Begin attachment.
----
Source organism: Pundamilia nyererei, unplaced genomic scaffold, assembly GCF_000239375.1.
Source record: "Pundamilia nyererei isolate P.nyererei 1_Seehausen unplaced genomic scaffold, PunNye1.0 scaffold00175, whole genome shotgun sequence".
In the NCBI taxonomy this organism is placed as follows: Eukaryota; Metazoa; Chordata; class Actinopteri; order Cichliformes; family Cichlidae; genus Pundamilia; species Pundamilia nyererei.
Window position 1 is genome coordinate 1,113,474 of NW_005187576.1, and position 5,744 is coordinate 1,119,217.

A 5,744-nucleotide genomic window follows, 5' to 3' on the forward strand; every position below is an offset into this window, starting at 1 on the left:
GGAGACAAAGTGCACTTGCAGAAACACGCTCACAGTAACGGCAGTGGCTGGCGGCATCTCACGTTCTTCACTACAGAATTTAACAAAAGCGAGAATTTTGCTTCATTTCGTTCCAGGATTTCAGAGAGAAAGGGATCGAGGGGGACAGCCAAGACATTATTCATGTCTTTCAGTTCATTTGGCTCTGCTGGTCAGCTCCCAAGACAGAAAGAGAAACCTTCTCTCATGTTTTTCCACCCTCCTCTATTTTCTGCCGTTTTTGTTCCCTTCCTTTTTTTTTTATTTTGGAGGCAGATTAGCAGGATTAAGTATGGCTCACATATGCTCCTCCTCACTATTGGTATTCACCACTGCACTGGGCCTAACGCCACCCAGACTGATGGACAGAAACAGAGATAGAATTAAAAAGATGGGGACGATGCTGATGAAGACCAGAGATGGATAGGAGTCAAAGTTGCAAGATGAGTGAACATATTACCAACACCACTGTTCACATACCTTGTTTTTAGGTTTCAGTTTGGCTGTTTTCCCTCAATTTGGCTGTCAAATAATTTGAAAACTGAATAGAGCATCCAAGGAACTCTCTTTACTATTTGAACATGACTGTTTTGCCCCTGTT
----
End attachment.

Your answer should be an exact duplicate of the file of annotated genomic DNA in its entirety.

Source organism: Pundamilia nyererei, unplaced genomic scaffold, assembly GCF_000239375.1.
Source record: "Pundamilia nyererei isolate P.nyererei 1_Seehausen unplaced genomic scaffold, PunNye1.0 scaffold00175, whole genome shotgun sequence".
In the NCBI taxonomy this organism is placed as follows: Eukaryota; Metazoa; Chordata; class Actinopteri; order Cichliformes; family Cichlidae; genus Pundamilia; species Pundamilia nyererei.
Window position 1 is genome coordinate 1,113,474 of NW_005187576.1, and position 5,744 is coordinate 1,119,217.

A 5,744-nucleotide genomic window follows, 5' to 3' on the forward strand; every position below is an offset into this window, starting at 1 on the left:
GGAGACAAAGTGCACTTGCAGAAACACGCTCACAGTAACGGCAGTGGCTGGCGGCATCTCACGTTCTTCACTACAGAATTTAACAAAAGCGAGAATTTTGCTTCATTTCGTTCCAGGATTTCAGAGAGAAAGGGATCGAGGGGGACAGCCAAGACATTATTCATGTCTTTCAGTTCATTTGGCTCTGCTGGTCAGCTCCCAAGACAGAAAGAGAAACCTTCTCTCATGTTTTTCCACCCTCCTCTATTTTCTGCCGTTTTTGTTCCCTTCCTTTTTTTTTTATTTTGGAGGCAGATTAGCAGGATTAAGTATGGCTCACATATGCTCCTCCTCACTATTGGTATTCACCACTGCACTGGGCCTAACGCCACCCAGACTGATGGACAGAAACAGAGATAGAATTAAAAAGATGGGGACGATGCTGATGAAGACCAGAGATGGATAGGAGTCAAAGTTGCAAGATGAGTGAACATATTACCAACACCACTGTTCACATACCTTGTTTTTAGGTTTCAGTTTGGCTGTTTTCCCTCAATTTGGCTGTCAAATAATTTGAAAACTGAATAGAGCATCCAAGGAACTCTCTTTACTATTTGAACATGACTGTTTTGCCCCTGTT